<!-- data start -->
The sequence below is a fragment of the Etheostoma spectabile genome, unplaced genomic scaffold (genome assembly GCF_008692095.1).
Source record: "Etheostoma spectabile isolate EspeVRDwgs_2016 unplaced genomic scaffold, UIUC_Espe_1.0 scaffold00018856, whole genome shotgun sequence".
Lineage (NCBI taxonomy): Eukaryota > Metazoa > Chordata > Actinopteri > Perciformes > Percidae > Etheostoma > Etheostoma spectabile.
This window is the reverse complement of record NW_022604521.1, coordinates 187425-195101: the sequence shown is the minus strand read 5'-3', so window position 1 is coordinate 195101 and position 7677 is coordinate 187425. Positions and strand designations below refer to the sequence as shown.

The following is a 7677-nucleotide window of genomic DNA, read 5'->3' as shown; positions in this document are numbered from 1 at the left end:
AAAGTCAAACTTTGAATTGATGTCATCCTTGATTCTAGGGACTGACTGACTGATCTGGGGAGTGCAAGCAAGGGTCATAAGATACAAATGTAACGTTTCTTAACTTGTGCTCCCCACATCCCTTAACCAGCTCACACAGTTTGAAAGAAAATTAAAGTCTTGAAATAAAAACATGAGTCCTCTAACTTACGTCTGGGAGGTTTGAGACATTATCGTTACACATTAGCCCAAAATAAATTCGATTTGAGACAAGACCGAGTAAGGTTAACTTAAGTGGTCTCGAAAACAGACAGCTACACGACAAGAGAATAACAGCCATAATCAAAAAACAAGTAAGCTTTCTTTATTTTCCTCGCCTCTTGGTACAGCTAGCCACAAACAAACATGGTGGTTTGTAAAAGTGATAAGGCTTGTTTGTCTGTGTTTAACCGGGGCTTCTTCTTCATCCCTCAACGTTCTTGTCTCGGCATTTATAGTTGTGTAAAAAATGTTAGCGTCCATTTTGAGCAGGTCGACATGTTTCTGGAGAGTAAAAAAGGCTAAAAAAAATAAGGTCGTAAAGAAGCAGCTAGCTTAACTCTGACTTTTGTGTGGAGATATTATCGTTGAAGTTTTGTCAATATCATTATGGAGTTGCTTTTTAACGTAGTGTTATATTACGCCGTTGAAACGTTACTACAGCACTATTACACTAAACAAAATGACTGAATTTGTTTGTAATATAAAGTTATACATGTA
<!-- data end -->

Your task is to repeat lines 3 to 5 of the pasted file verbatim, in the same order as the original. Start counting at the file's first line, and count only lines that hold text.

Lineage (NCBI taxonomy): Eukaryota > Metazoa > Chordata > Actinopteri > Perciformes > Percidae > Etheostoma > Etheostoma spectabile.
This window is the reverse complement of record NW_022604521.1, coordinates 187425-195101: the sequence shown is the minus strand read 5'-3', so window position 1 is coordinate 195101 and position 7677 is coordinate 187425. Positions and strand designations below refer to the sequence as shown.

The following is a 7677-nucleotide window of genomic DNA, read 5'->3' as shown; positions in this document are numbered from 1 at the left end: